For the Heath of It—Provider Sensitivity to Diversity, Equity, and Inclusion: It’s Vital to Your Health!

By Margaret Danilovich, PT, DPT, PhD
Senior Director of Research, Leonard Schanfield Research Institute

Margaret Danilovich

CJE has embarked on a robust diversity, equity, and inclusion (DEI) initiative that is highlighted in this issue of LIFE Magazine. In addition to promoting DEI in hiring practices and corporate culture, it must also be proactively fostered in health and medical environments. This emphasis on diversity, equity, and inclusion in healthcare organizations is critical for your own health and to help you have the best possible outcomes to age well.

Diversity
The population of older adults (those 65 and above) in the US is becoming increasingly diverse. In the next 30 years, over 40% of older adults will be people of color. But diversity is not race or ethnicity alone. Diversity can be reflected by one’s gender and gender preference, religion, age, national origin, or disability. Receiving health care from providers who respect your diversity and work with you in a culturally sensitive way can actually save your life! Research has shown that hospitalized patients with limited English proficiency experienced 25% more instances of physical harm as a result of medical errors compared to native English speakers.

Equity
Equity refers to the state of being fair, just, and impartial. While often mistaken for equality, equity means giving people what they need to live and enjoy a healthy life, according to their specific personal situation,. In contrast, equality often refers to giving all people exactly the same resources. In an equitable community, all older adults would have access to the services, healthcare, and opportunities they need and desire to age how they would like. Unfortunately, compared to younger people, older adults face challenging health disparities, or avoidable differences in the burden of disease that have accumulated over their lifespan. These health disparities contribute to lower utilization of preventive care and rehabilitation and worse quality of life.

Inclusion
People age 65 and older have typically been excluded from research studies that test new medical treatments, medications, and other therapeutic interventions. Recent research published in JAMA found that nearly one-quarter of clinical trials for COVID-19 vaccines and other treatments excluded people on the basis of age alone. This is particularly problematic as older people account for 80% of COVID-19 deaths and up to 40% of cases. The current exclusion of older adults from these research studies means that COVID-19 therapies might not be tested and evaluated for the population that needs them the most, and that treatment recommendations are not necessarily applicable to the population most affected. By including older adults in research we can be more assured that the treatments older adults undergo have been tested for safety and effectiveness in others of a similar age and with similar health conditions.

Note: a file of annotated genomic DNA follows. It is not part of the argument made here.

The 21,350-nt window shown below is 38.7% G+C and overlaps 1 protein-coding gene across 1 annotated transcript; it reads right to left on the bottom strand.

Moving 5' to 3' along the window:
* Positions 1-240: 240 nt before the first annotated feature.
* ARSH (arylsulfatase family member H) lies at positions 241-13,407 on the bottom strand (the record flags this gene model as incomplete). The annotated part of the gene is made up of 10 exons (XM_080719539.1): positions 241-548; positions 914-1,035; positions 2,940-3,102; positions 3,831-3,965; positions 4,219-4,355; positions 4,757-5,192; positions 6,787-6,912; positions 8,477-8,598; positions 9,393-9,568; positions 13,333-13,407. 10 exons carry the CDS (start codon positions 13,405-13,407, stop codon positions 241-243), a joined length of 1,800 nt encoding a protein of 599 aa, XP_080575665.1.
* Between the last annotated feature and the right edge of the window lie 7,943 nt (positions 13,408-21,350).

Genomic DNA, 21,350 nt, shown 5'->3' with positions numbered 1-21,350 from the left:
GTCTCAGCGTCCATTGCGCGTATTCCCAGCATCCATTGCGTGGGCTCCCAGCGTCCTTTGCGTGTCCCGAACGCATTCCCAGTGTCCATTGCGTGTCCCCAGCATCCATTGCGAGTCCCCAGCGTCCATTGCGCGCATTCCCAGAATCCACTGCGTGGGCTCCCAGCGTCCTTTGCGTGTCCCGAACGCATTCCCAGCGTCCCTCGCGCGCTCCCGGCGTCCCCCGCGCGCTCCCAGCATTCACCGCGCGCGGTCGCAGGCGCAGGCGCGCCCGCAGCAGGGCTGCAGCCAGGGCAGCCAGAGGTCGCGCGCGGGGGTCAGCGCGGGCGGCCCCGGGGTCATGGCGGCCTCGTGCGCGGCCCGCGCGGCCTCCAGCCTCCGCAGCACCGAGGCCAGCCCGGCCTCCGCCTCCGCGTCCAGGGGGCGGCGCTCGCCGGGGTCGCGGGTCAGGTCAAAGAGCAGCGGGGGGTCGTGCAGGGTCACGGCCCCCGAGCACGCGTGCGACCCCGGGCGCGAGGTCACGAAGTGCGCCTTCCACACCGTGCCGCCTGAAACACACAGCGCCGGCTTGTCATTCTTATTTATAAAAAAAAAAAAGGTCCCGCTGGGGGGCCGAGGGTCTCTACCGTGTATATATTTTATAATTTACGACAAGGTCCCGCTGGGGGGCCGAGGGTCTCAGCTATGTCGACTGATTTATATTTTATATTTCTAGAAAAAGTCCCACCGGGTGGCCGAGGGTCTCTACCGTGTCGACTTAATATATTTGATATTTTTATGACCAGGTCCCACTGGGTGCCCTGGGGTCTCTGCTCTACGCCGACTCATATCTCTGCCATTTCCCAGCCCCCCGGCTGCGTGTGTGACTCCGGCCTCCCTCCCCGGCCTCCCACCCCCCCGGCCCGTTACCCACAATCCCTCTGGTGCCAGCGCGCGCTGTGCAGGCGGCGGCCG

Given the impact of diversity, equity, and inclusion on your own health, how can you best ensure that you receive culturally competent care?

  1. Ask for language assistance. If English is not your first language, request a translator. If you are unclear as to what the health care provider is saying, ask them to repeat content or explain things better so you have full understanding of your treatment plan.
  2. Bring up your traditions and values with your providers. Explicitly tell your health care providers what your goals, desires, and wishes are.
  3. Seek out the services of CJE Consumer Assistance. Their Resource Specialists can help counsel you on health insurance benefits, so you have timely access to health care.
  4. Consider seeing a geriatrician. This is a physician who specializes in aging. Research shows that one of the most commonly identified concerns of older adults is a feeling that their doctor doesn’t understand the concerns of aging. Geriatricians have special training in aging and can best address those concerns and treat age-associated diseases and illnesses.

Respect, or Kavod in Hebrew, is a central value of CJE’s organization and mission. Staff in departments such as Holocaust Community Services and Counseling work with older adults through a person-centered trauma-informed lens to provide care for each person that considers their unique needs, strengths, and preferences. As an organization, the renewed emphasis on DEI will ensure that CJE continues to celebrate and nourish the diversity of our staff, clients, residents, volunteers, and community members equitably and inclusively today and in the future.